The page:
Beijing air pollution 'hazardous': US embassy
Beijing: Air pollution in Beijing reached "hazardous" levels today, the US embassy said, as thick smog blanketed the city for the third day running, forcing the
closure of highways and cancellation of flights.
The Chinese capital is one of the most polluted cities inthe world, mainly due to its growing energy consumption much of which is still fuelled by coal-fired power stations
and the high number of cars on the road.
A "hazardous" rating by the US embassy, whose evaluation of the city's air quality often differs markedly from the official Chinese rating, is the worst on a six-point scale and indicates the whole population is likely to be affected.
The embassy has rated Beijing's air quality as hazardous on several occasions this month. On October 9, the reading was listed as "beyond index", meaning it went above measurable levels.
By contrast, China's environment ministry said Beijing's air was just "slightly polluted" on Sunday -- the most recent data available -- sparking a debate in China's state-run media and on the Internet.
Even the usually nationalist Global Times newspaper on Monday demanded an explanation for the disparity, urging the government to "be cooperative in avoiding confusing information" about air pollution.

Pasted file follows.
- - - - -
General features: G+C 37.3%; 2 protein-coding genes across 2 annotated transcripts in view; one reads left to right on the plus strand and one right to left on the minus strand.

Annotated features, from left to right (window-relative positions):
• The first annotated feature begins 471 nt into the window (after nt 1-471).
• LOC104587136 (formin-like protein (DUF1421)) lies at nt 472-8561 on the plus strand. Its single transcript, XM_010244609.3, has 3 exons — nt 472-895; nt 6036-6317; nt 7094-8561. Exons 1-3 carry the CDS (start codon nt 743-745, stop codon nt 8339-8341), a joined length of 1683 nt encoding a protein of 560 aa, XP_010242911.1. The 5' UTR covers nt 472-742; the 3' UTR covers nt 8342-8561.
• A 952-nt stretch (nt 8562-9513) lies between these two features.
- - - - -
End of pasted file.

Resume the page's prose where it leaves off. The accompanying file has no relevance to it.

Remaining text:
"Figures by some local governments show the air pollution index is dropping in some cities, such as Beijing. But some Beijing citizens complain the figures do not match their
experience," it said in an editorial.
Residents of the capital expressed their fears over the effects on their health on Sina Weibo, a Chinese microblogging site similar to Twitter, with some reporting breathing
difficulties and dizziness.
"The pollution reading was again hazardous this morning.
We are inhaling poisons," wrote a blogger under the name Xuemanzi.
In April, Beijing launched a five-year action plan to improve the environment by phasing out coal-fired boilers, saying it wanted excellent or good air conditions for 80
percent of the days in the year by 2015.